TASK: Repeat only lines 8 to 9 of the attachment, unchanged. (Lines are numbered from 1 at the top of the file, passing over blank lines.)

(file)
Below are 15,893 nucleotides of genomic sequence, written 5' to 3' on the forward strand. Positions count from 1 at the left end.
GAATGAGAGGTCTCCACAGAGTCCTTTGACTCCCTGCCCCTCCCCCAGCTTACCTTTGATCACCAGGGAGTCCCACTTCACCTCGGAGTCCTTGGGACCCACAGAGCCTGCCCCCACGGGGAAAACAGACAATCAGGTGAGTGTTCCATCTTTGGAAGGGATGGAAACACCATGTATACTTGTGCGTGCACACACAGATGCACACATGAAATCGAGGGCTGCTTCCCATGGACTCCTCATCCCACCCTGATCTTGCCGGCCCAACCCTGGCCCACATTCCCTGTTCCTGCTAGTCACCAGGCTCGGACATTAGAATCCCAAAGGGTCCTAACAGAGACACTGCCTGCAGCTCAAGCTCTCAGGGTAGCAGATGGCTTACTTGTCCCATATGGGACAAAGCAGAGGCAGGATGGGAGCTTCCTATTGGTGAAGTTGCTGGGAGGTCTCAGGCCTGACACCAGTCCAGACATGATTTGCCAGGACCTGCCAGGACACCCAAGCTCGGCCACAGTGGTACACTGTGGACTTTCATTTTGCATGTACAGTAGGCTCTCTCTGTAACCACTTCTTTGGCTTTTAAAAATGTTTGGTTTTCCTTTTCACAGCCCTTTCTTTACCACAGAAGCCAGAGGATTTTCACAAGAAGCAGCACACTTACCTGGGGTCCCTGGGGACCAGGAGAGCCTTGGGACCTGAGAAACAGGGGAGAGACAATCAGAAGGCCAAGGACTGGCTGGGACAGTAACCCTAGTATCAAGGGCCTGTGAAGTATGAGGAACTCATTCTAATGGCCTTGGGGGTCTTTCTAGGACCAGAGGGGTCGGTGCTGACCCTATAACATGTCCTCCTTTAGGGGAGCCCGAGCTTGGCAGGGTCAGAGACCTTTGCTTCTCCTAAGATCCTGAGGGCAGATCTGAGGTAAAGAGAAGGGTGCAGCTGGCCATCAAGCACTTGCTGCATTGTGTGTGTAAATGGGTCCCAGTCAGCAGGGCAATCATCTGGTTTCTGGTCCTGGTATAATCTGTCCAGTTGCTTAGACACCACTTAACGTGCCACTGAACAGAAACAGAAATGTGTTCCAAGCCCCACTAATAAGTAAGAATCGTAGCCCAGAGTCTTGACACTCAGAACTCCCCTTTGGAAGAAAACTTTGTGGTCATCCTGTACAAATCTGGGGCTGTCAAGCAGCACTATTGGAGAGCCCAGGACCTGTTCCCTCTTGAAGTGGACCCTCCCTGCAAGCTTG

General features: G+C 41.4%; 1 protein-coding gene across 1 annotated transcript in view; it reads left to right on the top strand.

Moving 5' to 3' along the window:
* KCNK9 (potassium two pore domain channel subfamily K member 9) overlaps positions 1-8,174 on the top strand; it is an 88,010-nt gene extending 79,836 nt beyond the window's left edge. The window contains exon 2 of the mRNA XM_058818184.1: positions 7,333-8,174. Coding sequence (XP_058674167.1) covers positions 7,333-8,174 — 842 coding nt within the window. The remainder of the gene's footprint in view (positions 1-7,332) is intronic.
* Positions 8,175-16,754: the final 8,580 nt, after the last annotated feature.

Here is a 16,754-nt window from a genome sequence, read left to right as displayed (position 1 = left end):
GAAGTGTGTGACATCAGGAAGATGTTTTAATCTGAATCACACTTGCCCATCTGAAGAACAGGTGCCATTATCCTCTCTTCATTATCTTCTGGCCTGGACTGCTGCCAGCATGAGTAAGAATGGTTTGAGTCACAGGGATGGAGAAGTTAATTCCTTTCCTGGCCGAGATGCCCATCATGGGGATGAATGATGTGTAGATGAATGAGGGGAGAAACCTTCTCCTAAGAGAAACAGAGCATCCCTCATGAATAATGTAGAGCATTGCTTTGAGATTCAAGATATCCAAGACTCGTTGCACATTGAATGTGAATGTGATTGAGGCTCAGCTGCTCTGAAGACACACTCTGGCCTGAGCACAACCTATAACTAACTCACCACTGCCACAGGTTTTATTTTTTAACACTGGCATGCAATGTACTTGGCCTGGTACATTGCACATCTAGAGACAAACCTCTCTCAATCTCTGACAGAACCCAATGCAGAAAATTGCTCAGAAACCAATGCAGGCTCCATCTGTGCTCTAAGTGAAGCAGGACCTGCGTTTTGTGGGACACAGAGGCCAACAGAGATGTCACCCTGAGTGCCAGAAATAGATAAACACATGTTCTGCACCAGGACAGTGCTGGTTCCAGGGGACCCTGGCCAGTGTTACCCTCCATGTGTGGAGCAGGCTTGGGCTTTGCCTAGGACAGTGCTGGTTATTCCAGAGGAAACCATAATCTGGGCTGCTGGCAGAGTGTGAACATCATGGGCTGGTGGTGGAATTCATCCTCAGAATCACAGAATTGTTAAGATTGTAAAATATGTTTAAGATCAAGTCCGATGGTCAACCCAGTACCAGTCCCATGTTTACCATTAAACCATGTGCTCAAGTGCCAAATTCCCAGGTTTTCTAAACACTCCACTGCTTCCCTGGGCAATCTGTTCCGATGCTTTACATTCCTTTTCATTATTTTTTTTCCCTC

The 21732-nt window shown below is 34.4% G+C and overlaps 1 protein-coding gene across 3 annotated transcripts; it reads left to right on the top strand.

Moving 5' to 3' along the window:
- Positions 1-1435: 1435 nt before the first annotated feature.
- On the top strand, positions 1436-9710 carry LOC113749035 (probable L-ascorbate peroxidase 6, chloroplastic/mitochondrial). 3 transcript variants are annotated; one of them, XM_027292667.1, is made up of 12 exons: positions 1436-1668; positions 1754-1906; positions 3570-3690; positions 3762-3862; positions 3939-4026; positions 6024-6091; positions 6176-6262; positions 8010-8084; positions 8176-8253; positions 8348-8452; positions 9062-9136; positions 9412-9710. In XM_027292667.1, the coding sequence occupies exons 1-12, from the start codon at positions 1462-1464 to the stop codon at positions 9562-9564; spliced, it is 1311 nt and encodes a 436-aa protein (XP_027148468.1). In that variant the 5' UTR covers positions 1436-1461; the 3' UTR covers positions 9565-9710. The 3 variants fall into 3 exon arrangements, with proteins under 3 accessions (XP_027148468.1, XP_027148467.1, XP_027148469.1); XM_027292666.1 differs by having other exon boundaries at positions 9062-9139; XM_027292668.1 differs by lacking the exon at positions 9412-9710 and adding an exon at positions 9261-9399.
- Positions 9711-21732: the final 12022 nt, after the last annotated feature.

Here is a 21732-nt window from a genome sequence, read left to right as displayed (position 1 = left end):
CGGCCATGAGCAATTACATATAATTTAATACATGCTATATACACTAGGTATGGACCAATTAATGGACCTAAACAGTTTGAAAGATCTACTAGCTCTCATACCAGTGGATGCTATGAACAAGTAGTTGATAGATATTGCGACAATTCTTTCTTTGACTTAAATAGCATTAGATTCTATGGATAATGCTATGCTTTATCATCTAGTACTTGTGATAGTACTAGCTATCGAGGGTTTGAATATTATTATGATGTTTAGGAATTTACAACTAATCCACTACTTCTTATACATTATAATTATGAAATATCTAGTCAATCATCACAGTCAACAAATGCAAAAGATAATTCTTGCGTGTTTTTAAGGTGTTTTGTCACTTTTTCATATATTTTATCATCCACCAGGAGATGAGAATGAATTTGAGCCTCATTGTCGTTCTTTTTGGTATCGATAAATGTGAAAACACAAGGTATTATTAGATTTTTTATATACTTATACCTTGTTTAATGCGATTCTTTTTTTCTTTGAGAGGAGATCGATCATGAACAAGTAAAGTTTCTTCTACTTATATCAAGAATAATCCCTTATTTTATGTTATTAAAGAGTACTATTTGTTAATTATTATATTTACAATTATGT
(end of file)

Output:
GAAGTGTGTGACATCAGGAAGATGTTTTAATCTGAATCACACTTGCCCATCTGAAGAACAGGTGCCATTATCCTCTCTTCATTATCTTCTGGCCTGGACTGCTGCCAGCATGAGTAAGAATGGTTTGAGTCACAGGGATGGAGAAGTTAATTCCTTTCCTGGCCGAGATGCCCATCATGGGGATGAATGATGTGTAGATGAATGAGGGGAGAAACCTTCTCCTAAGAGAAACAGAGCATCCCTCATGAATAATGTAGAGCATTGCTTTGAGATTCAAGATATCCAAGACTCGTTGCACATTGAATGTGAATGTGATTGAGGCTCAGCTGCTCTGAAGACACACTCTGGCCTGAGCACAACCTATAACTAACTCACCACTGCCACAGGTTTTATTTTTTAACACTGGCATGCAATGTACTTGGCCTGGTACATTGCACATCTAGAGACAAACCTCTCTCAATCTCTGACAGAACCCAATGCAGAAAATTGCTCAGAAACCAATGCAGGCTCCATCTGTGCTCTAAGTGAAGCAGGACCTGCGTTTTGTGGGACACAGAGGCCAACAGAGATGTCACCCTGAGTGCCAGAAATAGATAAACACATGTTCTGCACCAGGACAGTGCTGGTTCCAGGGGACCCTGGCCAGTGTTACCCTCCATGTGTGGAGCAGGCTTGGGCTTTGCCTAGGACAGTGCTGGTTATTCCAGAGGAAACCATAATCTGGGCTGCTGGCAGAGTGTGAACATCATGGGCTGGTGGTGGAATTCATCCTCAGAATCACAGAATTGTTAAGATTGTAAAATATGTTTAAGATCAAGTCCGATGGTCAACCCAGTACCAGTCCCATGTTTACCATTAAACCATGTGCTCAAGTGCCAAATTCCCAGGTTTTCTAAACACTCCACTGCTTCCCTGGGCAATCTGTTCCGATGCTTTACATTCCTTTTCATTATTTTTTTTCCCTC

The 21732-nt window shown below is 34.4% G+C and overlaps 1 protein-coding gene across 3 annotated transcripts; it reads left to right on the top strand.